By Travis Boren – Reporter
Allison Nottingham and Lacey King will be elected President and Vice President of the Student Government Association (SGA) next week, whether students like it or not. Both candidates are running unopposed for their respective offices.
“I definitely would have liked competition,” Nottingham said, “but I’ll accept it either way.”
Nottingham, only in her second semester at PPCC, sought out the opportunity to run for SGA President.
“I really love this school, and I just said, ‘Why not?’”
However, Nottingham was the only student who expressed such enthusiasm for the position.
“It might be that people are afraid to volunteer – they think that it’s more than they can handle,” said Nottingham.
Nottingham is joined in her unopposed candidacy by King, running for Vice President.
King is currently a Student Senator and has started her tenure strong with an initiative to start a women’s self-defense class to “introduce women to some quick, lifesaving tactics.” She hopes to add it to the agenda of “Denim Day” on Apr. 25 “to turn it into a complete female empowerment event.”
King understands why it may be difficult to engage the student body at PPCC. “Everyone at this school is an adult,” King said. “We all have lives and families to take care of, and that doesn’t afford much time to be involved, since most of their lives take place off campus.”
Current SGA President Adonis Jaramillo agreed with King’s sentiment. “I’ve been in Student Government for three years, and reaching out to students and getting them to participate is tough,” said Jaramillo.
Jaramillo ultimately won his election last year when his opponent dropped out of the race, but about 400 students of the 20,000 plus student population voted in his election – roughly a 2 percent voter turnout.
Students seeking to run for an office in SGA must submit a Letter of Intent to SGA for the office they want to run for. The window to submit Letters of Intent opens at the beginning of Spring term and closes fifteen school days before the election, not counting Spring Break.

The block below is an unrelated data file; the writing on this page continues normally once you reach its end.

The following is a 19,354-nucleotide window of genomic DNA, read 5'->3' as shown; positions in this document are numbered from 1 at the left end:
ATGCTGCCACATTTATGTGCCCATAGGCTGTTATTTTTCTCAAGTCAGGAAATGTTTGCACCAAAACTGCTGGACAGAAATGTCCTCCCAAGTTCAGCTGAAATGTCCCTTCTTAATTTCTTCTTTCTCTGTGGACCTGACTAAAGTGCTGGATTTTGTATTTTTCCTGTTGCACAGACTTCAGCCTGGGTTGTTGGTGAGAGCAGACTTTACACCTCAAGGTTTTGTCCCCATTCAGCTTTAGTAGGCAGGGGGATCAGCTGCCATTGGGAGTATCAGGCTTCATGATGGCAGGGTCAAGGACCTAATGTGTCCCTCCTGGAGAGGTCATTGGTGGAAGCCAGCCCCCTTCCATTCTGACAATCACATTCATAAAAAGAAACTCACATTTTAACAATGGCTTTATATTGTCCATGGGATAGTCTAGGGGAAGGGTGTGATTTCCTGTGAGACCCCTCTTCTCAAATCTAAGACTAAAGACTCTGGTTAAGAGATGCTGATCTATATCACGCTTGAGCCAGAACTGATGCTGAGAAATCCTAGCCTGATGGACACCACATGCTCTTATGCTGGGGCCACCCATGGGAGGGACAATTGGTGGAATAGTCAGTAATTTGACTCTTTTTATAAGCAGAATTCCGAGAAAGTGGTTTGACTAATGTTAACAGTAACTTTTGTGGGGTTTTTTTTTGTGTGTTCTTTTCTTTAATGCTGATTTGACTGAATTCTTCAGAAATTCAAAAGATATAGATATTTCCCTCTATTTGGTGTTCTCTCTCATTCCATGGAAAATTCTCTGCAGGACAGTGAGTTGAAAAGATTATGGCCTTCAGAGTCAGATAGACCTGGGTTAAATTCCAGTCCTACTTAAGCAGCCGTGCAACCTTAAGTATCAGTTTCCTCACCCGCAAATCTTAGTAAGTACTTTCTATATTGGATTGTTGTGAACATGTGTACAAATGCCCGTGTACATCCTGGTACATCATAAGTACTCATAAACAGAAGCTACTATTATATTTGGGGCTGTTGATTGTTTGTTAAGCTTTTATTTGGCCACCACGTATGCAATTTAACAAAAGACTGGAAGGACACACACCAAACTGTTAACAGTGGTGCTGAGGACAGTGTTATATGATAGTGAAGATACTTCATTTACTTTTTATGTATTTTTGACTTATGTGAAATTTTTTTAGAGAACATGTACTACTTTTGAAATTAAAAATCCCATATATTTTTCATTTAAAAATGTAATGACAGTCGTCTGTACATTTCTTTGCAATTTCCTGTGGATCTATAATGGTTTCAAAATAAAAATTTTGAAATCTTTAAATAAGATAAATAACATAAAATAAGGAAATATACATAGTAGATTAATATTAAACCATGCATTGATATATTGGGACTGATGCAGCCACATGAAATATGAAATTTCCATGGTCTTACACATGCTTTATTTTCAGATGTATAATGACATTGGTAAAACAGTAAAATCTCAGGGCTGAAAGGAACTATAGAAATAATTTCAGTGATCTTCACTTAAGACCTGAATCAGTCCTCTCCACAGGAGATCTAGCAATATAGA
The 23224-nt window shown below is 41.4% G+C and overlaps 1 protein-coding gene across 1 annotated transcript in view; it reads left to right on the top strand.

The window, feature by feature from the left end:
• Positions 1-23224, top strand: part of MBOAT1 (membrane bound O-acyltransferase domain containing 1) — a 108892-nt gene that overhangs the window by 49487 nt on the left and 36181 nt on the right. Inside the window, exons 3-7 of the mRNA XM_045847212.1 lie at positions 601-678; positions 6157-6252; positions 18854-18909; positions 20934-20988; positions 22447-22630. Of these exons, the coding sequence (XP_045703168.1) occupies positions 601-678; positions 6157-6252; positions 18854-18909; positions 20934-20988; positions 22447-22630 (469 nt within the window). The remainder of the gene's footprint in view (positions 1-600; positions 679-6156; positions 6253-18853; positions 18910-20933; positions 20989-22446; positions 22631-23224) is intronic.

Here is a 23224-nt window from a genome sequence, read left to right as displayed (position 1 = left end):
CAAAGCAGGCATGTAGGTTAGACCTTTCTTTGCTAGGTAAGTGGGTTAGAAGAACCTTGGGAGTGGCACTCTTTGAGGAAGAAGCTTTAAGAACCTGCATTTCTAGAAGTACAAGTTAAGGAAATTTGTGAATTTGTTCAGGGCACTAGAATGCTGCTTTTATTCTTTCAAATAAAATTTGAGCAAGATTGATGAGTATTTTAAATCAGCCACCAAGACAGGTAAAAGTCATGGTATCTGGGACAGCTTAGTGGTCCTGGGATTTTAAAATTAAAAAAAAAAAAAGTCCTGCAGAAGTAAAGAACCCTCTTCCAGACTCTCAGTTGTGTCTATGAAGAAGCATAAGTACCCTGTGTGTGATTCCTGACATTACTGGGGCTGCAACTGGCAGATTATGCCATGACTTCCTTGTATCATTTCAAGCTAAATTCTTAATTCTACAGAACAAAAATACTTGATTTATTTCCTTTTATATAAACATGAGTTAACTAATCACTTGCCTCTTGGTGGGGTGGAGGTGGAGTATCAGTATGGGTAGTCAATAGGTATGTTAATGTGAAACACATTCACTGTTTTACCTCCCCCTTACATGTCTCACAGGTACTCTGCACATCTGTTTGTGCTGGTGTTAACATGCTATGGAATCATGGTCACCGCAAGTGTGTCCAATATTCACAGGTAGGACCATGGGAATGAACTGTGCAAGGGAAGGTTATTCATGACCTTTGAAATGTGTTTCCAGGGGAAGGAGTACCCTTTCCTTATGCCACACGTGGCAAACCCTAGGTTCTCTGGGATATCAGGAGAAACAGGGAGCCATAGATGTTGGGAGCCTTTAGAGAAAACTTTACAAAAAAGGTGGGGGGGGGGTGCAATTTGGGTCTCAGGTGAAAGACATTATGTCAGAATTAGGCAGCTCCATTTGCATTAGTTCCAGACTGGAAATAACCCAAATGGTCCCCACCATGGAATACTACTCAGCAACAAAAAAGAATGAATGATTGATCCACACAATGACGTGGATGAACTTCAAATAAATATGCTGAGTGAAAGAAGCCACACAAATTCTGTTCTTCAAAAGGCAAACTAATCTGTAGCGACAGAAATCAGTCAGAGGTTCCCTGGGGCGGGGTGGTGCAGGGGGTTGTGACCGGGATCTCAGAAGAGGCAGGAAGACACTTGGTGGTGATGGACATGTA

To advertise, SGA members post posters and flyers, set up tables in the common areas on campus, and talk directly to classes.
Through polling, Jaramillo found that the advertising that Student Government conducts becomes part of the white noise of activity at campus.
Jaramillo feels as if a lot of people do not even realize there is a student government, and current Student Treasurer and former SGA President, Ty Upshaw, agrees. Both Jaramillo and Upshaw said they have found the most effective way of engaging students is approaching them directly.
Student Government requires a 20 hour a week dedication, and Jaramillo admitted that he often puts in more than that.
Despite the work, Jaramillo believes that participating in Student Government helped him with school. His dedication to helping others helped him maintain focus and stay invested after returning to academia after a decades long absence.
Student Government has multiple roles that are filled each election. Presidents and Vice Presidents coordinate the efforts of the group, Senators directly reach out to the student body, the Treasurer helps allocate funding to clubs, and the State Student Advisory Council (SSAC) representative. The SSAC position is the most unique, meeting with SSAC representatives from other colleges in the state and communicating needs to legislators.
Other than electing candidates, Jaramillo says that there are only two initiatives being voted on this semester: a rewording of the student constitution and the trans-campus bus initiative in coordination with Mountain Metro Transportation.
Students vote on PPCCOnline and the link to vote will be available on April 10 and 11 in the Announcements section.